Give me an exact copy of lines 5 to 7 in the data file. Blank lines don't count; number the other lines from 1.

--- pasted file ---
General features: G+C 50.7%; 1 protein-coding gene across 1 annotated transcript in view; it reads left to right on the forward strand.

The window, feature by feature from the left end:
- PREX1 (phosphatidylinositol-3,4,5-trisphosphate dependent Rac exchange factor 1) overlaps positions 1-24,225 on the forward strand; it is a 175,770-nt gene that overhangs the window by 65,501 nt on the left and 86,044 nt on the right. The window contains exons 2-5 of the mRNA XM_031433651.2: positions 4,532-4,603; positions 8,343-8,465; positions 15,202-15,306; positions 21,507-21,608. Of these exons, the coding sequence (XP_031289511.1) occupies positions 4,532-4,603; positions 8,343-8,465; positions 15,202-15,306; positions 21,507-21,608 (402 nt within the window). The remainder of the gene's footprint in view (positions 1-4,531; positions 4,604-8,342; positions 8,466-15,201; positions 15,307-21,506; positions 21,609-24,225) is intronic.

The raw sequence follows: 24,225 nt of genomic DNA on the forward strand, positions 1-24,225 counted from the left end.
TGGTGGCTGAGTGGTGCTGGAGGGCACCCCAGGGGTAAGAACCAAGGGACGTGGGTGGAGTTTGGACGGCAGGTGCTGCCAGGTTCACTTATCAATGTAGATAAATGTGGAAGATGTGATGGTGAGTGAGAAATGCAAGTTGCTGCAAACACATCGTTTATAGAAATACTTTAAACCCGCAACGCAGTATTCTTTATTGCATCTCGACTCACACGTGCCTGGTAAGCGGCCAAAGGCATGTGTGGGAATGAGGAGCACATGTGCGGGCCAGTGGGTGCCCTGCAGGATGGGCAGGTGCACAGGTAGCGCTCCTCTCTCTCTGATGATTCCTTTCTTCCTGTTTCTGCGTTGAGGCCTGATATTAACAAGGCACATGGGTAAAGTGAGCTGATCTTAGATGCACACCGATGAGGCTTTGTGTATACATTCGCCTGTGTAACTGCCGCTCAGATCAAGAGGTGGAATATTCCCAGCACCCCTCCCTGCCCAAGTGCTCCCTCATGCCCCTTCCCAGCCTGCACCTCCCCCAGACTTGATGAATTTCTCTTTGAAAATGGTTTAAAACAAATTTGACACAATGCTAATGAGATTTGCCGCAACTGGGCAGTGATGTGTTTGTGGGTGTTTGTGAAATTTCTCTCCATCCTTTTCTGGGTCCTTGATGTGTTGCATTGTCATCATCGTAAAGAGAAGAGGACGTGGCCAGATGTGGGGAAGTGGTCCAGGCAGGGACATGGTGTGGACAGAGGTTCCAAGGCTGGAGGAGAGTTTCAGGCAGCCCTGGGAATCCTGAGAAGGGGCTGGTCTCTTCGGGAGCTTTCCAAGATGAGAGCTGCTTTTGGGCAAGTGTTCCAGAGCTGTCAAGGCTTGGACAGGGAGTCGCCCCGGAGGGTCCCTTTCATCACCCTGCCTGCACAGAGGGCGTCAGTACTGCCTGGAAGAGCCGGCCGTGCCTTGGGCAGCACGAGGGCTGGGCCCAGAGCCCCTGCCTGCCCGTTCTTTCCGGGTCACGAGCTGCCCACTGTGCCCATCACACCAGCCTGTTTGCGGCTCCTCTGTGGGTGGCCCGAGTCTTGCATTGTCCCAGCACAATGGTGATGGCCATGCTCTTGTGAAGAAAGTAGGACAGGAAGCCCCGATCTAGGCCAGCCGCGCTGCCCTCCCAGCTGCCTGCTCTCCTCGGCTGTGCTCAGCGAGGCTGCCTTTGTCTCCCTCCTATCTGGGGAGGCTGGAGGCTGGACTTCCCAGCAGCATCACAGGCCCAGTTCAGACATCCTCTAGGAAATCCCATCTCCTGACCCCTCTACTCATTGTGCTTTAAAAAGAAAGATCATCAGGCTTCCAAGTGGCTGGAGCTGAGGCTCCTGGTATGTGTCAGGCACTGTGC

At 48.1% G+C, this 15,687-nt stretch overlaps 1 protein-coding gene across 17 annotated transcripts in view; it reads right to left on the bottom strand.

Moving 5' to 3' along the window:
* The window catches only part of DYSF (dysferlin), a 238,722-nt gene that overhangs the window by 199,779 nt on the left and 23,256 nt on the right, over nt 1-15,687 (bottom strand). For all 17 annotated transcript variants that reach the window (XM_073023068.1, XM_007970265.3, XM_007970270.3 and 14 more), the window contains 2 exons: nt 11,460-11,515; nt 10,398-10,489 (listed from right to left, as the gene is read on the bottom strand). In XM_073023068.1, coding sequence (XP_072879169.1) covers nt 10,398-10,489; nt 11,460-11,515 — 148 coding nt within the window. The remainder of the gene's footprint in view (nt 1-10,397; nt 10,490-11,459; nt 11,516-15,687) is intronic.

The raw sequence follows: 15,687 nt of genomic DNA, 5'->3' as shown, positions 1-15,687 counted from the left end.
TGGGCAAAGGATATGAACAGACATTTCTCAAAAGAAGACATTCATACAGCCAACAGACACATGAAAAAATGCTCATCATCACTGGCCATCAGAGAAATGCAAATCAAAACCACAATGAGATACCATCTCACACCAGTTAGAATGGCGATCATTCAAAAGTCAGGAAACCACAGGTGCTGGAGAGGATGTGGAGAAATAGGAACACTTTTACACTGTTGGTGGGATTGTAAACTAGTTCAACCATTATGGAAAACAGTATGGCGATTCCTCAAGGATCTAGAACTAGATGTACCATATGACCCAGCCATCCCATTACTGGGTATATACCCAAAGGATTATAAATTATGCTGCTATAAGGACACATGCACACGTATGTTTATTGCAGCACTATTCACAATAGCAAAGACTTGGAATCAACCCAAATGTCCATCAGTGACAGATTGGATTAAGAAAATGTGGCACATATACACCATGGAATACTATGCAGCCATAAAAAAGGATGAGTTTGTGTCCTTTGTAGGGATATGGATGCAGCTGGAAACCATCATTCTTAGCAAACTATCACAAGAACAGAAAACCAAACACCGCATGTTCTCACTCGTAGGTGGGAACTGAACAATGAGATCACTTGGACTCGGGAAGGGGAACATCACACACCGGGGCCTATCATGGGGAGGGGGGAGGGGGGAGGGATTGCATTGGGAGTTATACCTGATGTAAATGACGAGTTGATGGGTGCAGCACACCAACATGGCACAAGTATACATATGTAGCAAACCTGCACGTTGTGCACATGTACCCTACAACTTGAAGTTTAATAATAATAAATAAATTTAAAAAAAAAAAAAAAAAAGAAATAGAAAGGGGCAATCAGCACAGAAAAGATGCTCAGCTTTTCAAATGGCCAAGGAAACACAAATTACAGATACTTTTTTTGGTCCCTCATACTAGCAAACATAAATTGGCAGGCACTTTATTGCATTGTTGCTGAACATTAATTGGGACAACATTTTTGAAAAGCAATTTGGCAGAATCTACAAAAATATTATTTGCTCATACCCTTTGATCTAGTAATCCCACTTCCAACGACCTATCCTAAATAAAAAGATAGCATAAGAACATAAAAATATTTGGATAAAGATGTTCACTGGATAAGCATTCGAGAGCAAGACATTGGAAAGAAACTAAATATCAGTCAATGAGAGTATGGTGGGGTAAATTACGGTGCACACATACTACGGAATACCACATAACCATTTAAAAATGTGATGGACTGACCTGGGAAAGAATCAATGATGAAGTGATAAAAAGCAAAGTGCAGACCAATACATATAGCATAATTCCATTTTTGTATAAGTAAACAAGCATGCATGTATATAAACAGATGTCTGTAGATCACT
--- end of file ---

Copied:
TGGTGGCTGAGTGGTGCTGGAGGGCACCCCAGGGGTAAGAACCAAGGGACGTGGGTGGAGTTTGGACGGCAGGTGCTGCCAGGTTCACTTATCAATGTAGATAAATGTGGAAGATGTGATGGTGAGTGAGAAATGCAAGTTGCTGCAAACACATCGTTTATAGAAATACTTTAAACCCGCAACGCAGTATTCTTTATTGCATCTCGACTCACACGTGCCTGGTAAGCGGCCAAAGGCATGTGTGGGAATGAGGAGCACATGTGCGGGCCAGTGGGTGCCCTGCAGGATGGGCAGGTGCACAGGTAGCGCTCCTCTCTCTCTGATGATTCCTTTCTTCCTGTTTCTGCGTTGAGGCCTGATATTAACAAGGCACATGGGTAAAGTGAGCTGATCTTAGATGCACACCGATGAGGCTTTGTGTATACATTCGCCTGTGTAACTGCCGCTCAGATCAAGAGGTGGAATATTCCCAGCACCCCTCCCTGCCCAAGTGCTCCCTCATGCCCCTTCCCAGCCTGCACCTCCCCCAGACTTGATGAATTTCTCTTTGAAAATGGTTTAAAACAAATTTGACACAATGCTAATGAGATTTGCCGCAACTGGGCAGTGATGTGTTTGTGGGTGTTTGTGAAATTTCTCTCCATCCTTTTCTGGGTCCTTGATGTGTTGCATTGTCATCATCGTAAAGAGAAGAGGACGTGGCCAGATGTGGGGAAGTGGTCCAGGCAGGGACATGGTGTGGACAGAGGTTCCAAGGCTGGAGGAGAGTTTCAGGCAGCCCTGGGAATCCTGAGAAGGGGCTGGTCTCTTCGGGAGCTTTCCAAGATGAGAGCTGCTTTTGGGCAAGTGTTCCAGAGCTGTCAAGGCTTGGACAGGGAGTCGCCCCGGAGGGTCCCTTTCATCACCCTGCCTGCACAGAGGGCGTCAGTACTGCCTGGAAGAGCCGGCCGTGCCTTGGGCAGCACGAGGGCTGGGCCCAGAGCCCCTGCCTGCCCGTTCTTTCCGGGTCACGAGCTGCCCACTGTGCCCATCACACCAGCCTGTTTGCGGCTCCTCTGTGGGTGGCCCGAGTCTTGCATTGTCCCAGCACAATGGTGATGGCCATGCTCTTGTGAAGAAAGTAGGACAGGAAGCCCCGATCTAGGCCAGCCGCGCTGCCCTCCCAGCTGCCTGCTCTCCTCGGCTGTGCTCAGCGAGGCTGCCTTTGTCTCCCTCCTATCTGGGGAGGCTGGAGGCTGGACTTCCCAGCAGCATCACAGGCCCAGTTCAGACATCCTCTAGGAAATCCCATCTCCTGACCCCTCTACTCATTGTGCTTTAAAAAGAAAGATCATCAGGCTTCCAAGTGGCTGGAGCTGAGGCTCCTGGTATGTGTCAGGCACTGTGC

At 48.1% G+C, this 15,687-nt stretch overlaps 1 protein-coding gene across 17 annotated transcripts in view; it reads right to left on the bottom strand.

Moving 5' to 3' along the window: